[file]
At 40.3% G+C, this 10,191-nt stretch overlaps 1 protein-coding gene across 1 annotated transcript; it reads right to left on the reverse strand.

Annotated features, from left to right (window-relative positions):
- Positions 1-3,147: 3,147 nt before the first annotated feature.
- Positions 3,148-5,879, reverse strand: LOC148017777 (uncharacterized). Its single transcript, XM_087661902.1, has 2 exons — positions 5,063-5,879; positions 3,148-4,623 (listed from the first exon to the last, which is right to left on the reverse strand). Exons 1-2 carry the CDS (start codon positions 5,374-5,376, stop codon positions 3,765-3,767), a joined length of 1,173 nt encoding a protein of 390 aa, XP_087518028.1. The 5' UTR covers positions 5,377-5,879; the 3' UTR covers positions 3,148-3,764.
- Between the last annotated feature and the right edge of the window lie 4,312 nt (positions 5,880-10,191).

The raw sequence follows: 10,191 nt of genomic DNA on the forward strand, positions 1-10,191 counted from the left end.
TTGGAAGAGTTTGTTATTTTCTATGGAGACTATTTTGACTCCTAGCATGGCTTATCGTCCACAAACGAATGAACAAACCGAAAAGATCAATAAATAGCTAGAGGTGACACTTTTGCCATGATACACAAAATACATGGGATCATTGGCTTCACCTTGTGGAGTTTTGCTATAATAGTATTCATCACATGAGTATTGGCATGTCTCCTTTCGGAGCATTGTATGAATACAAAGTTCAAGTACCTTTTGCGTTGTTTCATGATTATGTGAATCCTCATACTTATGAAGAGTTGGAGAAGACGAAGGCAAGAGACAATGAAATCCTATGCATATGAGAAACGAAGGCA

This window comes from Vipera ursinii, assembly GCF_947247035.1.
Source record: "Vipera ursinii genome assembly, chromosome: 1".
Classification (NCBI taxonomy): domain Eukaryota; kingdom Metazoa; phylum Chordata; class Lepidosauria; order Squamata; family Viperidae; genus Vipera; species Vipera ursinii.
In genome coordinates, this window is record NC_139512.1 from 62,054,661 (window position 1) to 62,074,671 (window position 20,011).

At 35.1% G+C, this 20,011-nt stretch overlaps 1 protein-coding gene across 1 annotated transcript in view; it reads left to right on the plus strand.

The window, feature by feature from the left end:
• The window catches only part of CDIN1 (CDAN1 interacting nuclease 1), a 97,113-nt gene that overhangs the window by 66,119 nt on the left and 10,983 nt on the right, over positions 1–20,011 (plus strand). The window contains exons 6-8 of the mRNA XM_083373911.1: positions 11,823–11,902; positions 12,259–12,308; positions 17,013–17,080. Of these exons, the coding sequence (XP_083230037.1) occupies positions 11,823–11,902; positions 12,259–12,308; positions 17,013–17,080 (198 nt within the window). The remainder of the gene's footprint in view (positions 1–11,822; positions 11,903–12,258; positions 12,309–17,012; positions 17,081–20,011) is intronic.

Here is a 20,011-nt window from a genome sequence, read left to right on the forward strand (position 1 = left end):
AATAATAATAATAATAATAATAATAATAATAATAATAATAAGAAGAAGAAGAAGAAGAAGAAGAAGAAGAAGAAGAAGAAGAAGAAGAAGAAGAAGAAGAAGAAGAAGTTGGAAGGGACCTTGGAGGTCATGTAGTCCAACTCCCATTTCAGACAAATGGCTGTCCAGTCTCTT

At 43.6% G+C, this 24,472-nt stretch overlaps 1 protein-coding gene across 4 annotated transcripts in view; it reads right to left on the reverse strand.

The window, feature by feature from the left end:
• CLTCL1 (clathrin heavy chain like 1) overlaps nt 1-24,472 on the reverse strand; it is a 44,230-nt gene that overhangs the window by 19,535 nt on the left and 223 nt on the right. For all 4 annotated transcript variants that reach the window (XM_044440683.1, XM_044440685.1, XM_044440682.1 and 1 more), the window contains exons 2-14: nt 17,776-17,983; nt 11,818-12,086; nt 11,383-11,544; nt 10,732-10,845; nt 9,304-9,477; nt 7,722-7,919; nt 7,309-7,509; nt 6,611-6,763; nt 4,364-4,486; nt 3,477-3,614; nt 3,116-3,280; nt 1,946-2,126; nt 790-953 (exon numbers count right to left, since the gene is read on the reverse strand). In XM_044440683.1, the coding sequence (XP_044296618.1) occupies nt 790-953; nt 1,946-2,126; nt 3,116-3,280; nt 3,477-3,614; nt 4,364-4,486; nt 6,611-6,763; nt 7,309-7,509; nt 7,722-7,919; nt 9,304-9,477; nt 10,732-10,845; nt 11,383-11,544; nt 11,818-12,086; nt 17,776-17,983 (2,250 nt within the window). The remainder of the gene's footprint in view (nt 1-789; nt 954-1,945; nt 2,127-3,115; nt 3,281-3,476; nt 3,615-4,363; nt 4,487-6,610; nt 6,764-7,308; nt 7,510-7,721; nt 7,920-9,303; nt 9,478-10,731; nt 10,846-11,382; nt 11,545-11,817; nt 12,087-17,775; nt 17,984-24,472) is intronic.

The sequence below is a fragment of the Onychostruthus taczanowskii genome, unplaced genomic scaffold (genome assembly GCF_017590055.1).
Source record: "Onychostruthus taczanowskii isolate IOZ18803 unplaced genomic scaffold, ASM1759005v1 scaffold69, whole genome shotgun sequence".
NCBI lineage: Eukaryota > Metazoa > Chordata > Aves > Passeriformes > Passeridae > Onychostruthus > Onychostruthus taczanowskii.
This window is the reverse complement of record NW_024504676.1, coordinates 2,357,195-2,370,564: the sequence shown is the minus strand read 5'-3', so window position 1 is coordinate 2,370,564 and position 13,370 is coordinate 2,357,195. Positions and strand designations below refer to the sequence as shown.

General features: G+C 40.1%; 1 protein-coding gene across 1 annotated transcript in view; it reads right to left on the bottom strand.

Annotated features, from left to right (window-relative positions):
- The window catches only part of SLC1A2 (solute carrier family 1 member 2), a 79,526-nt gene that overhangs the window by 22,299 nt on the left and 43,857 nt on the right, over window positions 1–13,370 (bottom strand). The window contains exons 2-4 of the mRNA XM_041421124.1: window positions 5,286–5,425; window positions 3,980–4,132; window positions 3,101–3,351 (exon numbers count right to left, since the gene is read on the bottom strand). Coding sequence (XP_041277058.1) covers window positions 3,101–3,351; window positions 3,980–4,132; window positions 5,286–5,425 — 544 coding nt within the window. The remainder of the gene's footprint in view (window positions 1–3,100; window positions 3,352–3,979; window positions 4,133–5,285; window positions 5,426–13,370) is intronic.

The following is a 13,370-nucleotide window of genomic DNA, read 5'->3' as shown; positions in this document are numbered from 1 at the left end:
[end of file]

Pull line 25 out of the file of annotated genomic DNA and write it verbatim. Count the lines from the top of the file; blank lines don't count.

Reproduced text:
Annotated features, from left to right (window-relative positions):